첥Ƶ

Skip to content

Breaking 첥Ƶ

SUBSCRIBER ONLY

Opinion |
A challenge from Bill White: Take a moment to think about moments you felt blessed

Bill White and his first golden retriever, Penny. A column Bill wrote after Penny died spurred hundreds of emails and phones calls in the days and weeks afterward with people sharing stories of their own beloved pets. (Contributed photo)
Bill White and his first golden retriever, Penny. A column Bill wrote after Penny died spurred hundreds of emails and phones calls in the days and weeks afterward with people sharing stories of their own beloved pets. (Contributed photo)
Bill White

A Facebook memory popped up for me last week, and it took me back to some very dark days.

It was from March 20, 2020, and my column that day compared two tragedies, one almost 19 years before and the other just unfolding. I remembered the way we — and our national leaders — were able to comfort one another in the wake of 9/11, and I lamented the isolation and lack of leadership we were experiencing as the COVID pandemic unfolded.

My conclusion was that we all desperately needed to look for ways to connect with one another, even if social distancing made that more challenging.

I can’t say I’m feeling all that upbeat about the situation we’re in these days as we contemplate the prospect of another several months — if not an unthinkable four more years — with Donald Trump dominating the news headlines; lament international tragedies in Ukraine and the Middle East; and wonder whether our dysfunctional Congress will ever stop pandering to its most extreme constituents and start governing.

But compared with four years ago and the even darker days that followed, things look pretty darned rosy. It’s a low bar, I know, but I’ll take it.

Before I elaborate, I’ll acknowledge that some of you may be looking for me to lay out more of your favorite pet peeves. I promise I’ll return soon to share more of your observations about terrible drivers, lazy shoppers, bad grammar and other annoyances. I’ve gotten a great response to those stories, not just from Morning 첥Ƶ readers but from readers of other newspapers where my first pet peeve column appeared.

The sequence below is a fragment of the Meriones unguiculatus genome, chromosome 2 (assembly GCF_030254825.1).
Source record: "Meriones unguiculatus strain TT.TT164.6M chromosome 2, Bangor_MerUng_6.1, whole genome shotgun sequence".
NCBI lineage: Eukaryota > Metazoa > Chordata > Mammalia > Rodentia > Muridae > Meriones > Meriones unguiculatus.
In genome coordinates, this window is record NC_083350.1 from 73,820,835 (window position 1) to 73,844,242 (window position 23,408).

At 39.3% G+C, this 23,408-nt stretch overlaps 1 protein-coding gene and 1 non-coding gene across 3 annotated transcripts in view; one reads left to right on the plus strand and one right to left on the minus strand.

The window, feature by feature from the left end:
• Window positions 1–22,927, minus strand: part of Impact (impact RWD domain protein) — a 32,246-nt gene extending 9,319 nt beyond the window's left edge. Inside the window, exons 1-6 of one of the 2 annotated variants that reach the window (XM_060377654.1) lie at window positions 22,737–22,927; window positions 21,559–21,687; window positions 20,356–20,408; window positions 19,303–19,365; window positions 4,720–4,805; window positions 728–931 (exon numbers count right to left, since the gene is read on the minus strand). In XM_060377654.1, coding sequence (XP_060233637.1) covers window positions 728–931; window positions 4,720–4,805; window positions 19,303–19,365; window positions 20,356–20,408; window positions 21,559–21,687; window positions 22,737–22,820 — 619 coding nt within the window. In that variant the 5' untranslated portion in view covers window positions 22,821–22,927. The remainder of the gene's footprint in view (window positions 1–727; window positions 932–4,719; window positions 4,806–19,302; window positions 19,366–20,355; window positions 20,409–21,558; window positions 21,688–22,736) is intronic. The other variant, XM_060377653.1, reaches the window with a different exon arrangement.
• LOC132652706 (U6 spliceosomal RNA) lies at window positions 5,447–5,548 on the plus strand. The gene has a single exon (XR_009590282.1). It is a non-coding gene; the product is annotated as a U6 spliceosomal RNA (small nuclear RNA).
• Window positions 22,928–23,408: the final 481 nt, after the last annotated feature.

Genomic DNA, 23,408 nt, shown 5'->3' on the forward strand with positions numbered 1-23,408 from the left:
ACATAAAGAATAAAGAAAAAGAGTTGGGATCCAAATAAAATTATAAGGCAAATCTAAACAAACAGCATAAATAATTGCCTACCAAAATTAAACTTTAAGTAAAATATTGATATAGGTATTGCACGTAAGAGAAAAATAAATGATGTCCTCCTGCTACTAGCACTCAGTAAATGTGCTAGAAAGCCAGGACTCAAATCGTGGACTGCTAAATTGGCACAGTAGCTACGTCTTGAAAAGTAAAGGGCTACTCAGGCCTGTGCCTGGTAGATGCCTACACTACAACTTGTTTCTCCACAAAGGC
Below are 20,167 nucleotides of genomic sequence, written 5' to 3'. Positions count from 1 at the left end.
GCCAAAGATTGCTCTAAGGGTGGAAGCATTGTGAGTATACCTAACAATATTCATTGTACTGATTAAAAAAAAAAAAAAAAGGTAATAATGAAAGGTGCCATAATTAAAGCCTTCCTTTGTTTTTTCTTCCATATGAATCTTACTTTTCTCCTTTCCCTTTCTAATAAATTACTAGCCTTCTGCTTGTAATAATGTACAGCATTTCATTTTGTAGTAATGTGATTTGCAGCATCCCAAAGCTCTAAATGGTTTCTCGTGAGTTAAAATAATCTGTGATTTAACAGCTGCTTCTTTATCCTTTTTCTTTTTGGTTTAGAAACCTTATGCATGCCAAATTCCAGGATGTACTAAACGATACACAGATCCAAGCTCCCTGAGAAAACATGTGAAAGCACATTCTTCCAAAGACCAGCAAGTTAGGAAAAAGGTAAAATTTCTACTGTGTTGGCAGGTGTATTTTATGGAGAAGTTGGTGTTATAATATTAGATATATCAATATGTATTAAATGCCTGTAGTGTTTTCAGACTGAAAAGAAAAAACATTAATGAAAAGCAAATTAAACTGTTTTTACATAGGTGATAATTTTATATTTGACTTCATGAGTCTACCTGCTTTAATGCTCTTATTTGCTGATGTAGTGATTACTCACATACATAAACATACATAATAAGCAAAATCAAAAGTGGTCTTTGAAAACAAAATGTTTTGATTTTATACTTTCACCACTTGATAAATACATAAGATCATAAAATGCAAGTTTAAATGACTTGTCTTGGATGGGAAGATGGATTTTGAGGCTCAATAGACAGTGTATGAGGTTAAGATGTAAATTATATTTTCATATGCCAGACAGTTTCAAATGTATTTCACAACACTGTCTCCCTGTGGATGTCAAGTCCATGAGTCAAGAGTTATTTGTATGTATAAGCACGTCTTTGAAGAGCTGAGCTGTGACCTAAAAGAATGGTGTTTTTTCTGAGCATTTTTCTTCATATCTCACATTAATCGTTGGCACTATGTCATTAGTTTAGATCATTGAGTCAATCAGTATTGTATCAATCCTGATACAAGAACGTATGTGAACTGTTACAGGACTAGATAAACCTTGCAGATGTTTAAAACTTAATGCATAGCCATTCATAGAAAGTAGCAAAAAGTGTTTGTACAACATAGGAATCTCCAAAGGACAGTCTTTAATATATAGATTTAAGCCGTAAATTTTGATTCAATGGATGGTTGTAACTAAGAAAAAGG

Still, after rereading that 2020 column and with spring blooming around us, I thought it might be nice to focus instead this week on blessings. I have lots. A great family close by. Good health. Comfortable retirement. Old and new friends. So many more.

I would suggest that we don’t spend nearly enough time thinking about our blessings. One of my spiritual disciplines has become reviewing good things from each day just before I go to sleep, and I surprise myself sometimes.

We’re asking people in our church to share their God Stories or God Winks, times when a higher power seemed to take the wheel in your lives — putting the right words in your mouth, putting you in just the right place at the right time, creating pleasant surprises, if not miracles, large and small.

I have several of those. Here’s one.

When our first golden retriever, Penny, was euthanized, with me by her side, I was so devastated that I sat in my car afterward sobbing, unable to drive for several minutes. I ended up dealing with my grief in the way that always has suited me best, by writing about it. The words just poured out of me, with tears rolling down my cheeks.

I wasn’t sure I would actually use it in the newspaper, but I finally decided to go ahead, hoping some people would be able to relate with what our family was going through.

But I never could have imagined the reaction. The morning my column ran, I arrived at work to find hundreds of emails and phones calls waiting for me. Some of the people who called me could barely speak because they were sobbing so hard. Others shared wonderful stories about their own dogs, alternately leaving me laughing or crying. Many of them told me that when they finished reading, they dropped to their knees to hug their pets. One call came from a teachers’ lounge full of emotional readers.

In the days and weeks that followed, I received many more calls, emails, sympathy cards, poems, almost all invoking the name of a dog or cat that this person still was mourning — in some cases for years — or dreaded mourning in the future. As one of my follow-up articles, I considered running all those pet names until I realized they would never fit in one column.

Some people saved that article to help them through future grieving. Decades later, I still was hearing from people, not just from the Lehigh Valley, but around the country, asking me to send them a copy or telling me it still was on their refrigerator or tucked away somewhere else where they could find it.

I’ve never had that kind of response, before or since. My words — intended mostly just to help me begin healing — connected me with all those people in the most emotional kind of way, a connection that continues in some cases to this day. For me, at least, it felt like a little miracle. And a blessing.

Here’s a challenge, and it doesn’t require any religious convictions. I’ll ask you to contemplate moments in your life when you found yourself blessed in some unexpected way. My guess is that most of you have one or more great stories to share about times you found yourself happily dazed by unexpected events. Thinking back on them feels good, even in dark times.

Pet peeves are fun, and I love hearing yours. But let’s leave room for counting our blessings, too.

Bill White can be reached at whitebil1974@gmail.com. His X handle is whitebil.

More in Opinion